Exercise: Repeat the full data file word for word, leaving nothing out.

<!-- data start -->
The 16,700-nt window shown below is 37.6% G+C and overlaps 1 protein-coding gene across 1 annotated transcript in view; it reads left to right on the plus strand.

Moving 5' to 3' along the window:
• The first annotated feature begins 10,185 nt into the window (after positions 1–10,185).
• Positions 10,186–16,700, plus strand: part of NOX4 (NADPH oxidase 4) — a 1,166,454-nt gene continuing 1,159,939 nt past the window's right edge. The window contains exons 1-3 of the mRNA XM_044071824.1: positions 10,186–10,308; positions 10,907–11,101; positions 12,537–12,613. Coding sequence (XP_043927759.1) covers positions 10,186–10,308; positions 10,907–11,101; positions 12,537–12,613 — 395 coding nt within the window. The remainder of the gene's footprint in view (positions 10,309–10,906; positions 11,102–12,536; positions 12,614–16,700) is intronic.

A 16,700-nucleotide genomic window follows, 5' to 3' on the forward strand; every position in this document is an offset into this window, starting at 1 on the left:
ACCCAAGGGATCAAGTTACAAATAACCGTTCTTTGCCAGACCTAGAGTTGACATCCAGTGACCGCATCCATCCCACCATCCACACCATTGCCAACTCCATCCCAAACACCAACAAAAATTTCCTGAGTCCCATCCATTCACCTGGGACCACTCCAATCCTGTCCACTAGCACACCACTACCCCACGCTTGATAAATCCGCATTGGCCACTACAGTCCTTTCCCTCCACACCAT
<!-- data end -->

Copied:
The 16,700-nt window shown below is 37.6% G+C and overlaps 1 protein-coding gene across 1 annotated transcript in view; it reads left to right on the plus strand.

Moving 5' to 3' along the window:
• The first annotated feature begins 10,185 nt into the window (after positions 1–10,185).
• Positions 10,186–16,700, plus strand: part of NOX4 (NADPH oxidase 4) — a 1,166,454-nt gene continuing 1,159,939 nt past the window's right edge. The window contains exons 1-3 of the mRNA XM_044071824.1: positions 10,186–10,308; positions 10,907–11,101; positions 12,537–12,613. Coding sequence (XP_043927759.1) covers positions 10,186–10,308; positions 10,907–11,101; positions 12,537–12,613 — 395 coding nt within the window. The remainder of the gene's footprint in view (positions 10,309–10,906; positions 11,102–12,536; positions 12,614–16,700) is intronic.

A 16,700-nucleotide genomic window follows, 5' to 3' on the forward strand; every position in this document is an offset into this window, starting at 1 on the left:
ACCCAAGGGATCAAGTTACAAATAACCGTTCTTTGCCAGACCTAGAGTTGACATCCAGTGACCGCATCCATCCCACCATCCACACCATTGCCAACTCCATCCCAAACACCAACAAAAATTTCCTGAGTCCCATCCATTCACCTGGGACCACTCCAATCCTGTCCACTAGCACACCACTACCCCACGCTTGATAAATCCGCATTGGCCACTACAGTCCTTTCCCTCCACACCAT